Samsung’s nearly $2,000 Galaxy Fold could still be one of the most creative devices to come to market in recent years. Right now, though, it looks like the phone flapped its folding wings too close to the sun.
Originally slated to hit stores on April 26, Samsung postponed releasing the device after screens on review models sent to news outlets and bloggers began malfunctioning after only a couple of days. A closer look at its construction shows a quick fix for the Fold might not be so easy to engineer.
Samsung said Monday that initial tests of the review units revealed issues with the hinge that allows the Fold to open and close, and one instance where “substances found inside the device affected the display performance.” On Wednesday, repair company iFixit shed more light on what might be causing those problems.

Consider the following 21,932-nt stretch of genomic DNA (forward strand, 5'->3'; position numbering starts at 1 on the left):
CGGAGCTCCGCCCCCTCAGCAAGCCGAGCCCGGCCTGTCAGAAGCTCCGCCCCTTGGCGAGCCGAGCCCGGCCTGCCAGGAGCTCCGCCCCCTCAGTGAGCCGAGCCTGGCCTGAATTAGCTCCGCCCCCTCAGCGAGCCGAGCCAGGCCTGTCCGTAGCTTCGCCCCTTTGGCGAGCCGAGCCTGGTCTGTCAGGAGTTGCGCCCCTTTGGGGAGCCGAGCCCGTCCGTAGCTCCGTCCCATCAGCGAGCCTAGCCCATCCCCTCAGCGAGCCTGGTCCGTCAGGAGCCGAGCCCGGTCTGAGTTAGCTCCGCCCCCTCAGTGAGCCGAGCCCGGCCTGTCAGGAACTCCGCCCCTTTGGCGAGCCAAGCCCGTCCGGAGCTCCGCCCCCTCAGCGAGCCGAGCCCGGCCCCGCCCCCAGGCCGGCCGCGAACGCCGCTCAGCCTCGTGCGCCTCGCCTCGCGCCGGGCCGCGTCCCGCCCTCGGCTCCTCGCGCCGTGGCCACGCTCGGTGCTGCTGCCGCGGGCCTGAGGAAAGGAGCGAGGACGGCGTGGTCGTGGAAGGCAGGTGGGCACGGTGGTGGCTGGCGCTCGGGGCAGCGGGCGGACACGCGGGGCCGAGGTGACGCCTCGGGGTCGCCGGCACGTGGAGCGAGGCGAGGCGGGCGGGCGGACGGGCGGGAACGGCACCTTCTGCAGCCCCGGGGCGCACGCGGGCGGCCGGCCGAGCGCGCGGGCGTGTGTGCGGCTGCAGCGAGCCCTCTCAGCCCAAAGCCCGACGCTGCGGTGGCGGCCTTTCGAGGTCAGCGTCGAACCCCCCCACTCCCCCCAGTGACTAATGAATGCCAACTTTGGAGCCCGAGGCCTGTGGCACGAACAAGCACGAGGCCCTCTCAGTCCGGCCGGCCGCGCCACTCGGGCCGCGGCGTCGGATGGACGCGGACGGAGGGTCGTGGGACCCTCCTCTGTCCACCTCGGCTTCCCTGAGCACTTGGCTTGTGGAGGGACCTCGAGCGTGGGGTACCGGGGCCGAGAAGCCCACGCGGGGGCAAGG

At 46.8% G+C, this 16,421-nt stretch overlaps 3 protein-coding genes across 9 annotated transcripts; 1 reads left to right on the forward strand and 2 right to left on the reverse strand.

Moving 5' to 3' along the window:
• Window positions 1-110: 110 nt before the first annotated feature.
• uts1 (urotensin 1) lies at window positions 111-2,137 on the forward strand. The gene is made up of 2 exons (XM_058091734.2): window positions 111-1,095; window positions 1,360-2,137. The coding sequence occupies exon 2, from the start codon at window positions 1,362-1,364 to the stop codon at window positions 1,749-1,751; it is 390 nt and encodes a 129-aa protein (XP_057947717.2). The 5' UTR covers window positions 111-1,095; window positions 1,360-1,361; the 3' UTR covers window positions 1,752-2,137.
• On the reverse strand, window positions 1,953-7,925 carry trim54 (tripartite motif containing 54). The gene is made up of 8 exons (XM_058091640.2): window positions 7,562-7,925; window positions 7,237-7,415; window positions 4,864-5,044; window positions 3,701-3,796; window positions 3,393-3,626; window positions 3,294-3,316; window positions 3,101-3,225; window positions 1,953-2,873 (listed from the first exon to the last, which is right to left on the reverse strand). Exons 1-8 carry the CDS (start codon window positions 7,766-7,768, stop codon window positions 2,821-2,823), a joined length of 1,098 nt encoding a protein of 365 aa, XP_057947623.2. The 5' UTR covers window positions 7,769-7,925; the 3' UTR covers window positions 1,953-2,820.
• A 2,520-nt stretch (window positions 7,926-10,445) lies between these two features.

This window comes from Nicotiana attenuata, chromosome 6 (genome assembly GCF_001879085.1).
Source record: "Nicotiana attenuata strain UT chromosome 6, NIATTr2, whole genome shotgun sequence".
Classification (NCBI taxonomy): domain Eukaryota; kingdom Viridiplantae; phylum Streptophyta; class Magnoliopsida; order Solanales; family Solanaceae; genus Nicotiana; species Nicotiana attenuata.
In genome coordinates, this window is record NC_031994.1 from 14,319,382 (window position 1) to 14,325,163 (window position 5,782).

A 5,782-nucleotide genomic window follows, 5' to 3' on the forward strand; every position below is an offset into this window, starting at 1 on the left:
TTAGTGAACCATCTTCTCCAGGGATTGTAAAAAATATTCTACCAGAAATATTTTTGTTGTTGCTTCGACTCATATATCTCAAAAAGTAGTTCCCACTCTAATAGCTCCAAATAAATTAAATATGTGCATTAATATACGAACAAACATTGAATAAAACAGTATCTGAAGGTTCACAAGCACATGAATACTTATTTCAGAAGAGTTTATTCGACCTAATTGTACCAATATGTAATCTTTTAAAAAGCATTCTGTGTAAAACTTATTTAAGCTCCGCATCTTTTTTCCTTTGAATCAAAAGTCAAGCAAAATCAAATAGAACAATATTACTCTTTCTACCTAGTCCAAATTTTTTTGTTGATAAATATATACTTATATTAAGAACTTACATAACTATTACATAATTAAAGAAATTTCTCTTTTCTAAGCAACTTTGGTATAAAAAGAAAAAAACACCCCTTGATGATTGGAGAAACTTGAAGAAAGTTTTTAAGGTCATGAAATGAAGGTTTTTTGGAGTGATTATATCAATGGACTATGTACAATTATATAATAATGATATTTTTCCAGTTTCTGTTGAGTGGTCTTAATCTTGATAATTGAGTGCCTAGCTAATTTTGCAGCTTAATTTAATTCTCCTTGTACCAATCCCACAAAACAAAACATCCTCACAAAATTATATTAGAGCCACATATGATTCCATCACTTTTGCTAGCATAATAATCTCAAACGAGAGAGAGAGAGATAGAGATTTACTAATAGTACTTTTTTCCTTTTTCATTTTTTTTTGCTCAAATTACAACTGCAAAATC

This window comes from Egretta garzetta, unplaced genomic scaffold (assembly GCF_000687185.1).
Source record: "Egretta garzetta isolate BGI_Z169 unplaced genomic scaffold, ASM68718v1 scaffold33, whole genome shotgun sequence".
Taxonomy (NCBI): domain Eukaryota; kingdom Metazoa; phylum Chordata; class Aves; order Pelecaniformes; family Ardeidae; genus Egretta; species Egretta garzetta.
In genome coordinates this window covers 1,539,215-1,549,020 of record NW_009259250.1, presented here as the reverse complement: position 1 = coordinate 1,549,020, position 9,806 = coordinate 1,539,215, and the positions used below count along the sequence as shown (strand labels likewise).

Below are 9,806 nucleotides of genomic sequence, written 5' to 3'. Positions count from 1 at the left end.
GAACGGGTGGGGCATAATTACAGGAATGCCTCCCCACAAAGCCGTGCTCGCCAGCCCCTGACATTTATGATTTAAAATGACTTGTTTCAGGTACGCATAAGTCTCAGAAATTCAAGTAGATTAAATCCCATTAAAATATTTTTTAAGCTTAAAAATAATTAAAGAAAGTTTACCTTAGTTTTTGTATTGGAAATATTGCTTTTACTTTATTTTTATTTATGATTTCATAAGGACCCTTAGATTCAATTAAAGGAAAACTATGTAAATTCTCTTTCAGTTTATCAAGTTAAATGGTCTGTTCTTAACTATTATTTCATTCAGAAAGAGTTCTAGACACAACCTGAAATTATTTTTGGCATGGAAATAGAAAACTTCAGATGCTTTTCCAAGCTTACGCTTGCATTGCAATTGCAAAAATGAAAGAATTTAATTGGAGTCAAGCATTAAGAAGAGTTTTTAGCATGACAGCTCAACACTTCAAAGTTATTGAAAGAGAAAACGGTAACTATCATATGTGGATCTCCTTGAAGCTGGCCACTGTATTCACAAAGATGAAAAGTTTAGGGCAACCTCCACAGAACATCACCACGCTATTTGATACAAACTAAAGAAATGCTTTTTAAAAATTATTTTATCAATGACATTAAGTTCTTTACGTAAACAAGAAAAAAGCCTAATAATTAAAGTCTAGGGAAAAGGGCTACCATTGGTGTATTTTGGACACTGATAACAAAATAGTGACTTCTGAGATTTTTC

It’s not clear how iFixit got its hands on a Fold, since they aren’t available anywhere for sale, but now the device has been opened up. The website’s step-by-step teardown showed two major areas where debris can enter the device: on the top and bottom of the inside crease, where the two sides of the screen meet, and also on the back of the spine.
The 7-millimeter void at the edge of the display may sound tiny, but flat devices like iPhones don’t have any gaps whatsoever. It was “really surprising to my team to find that amount of open space,” says Sam Lionheart, the lead teardown engineer at iFixit. (The teardown is no longer on iFixit’s website. It was removed at Samsung’s request, though it’s still available in archived form.)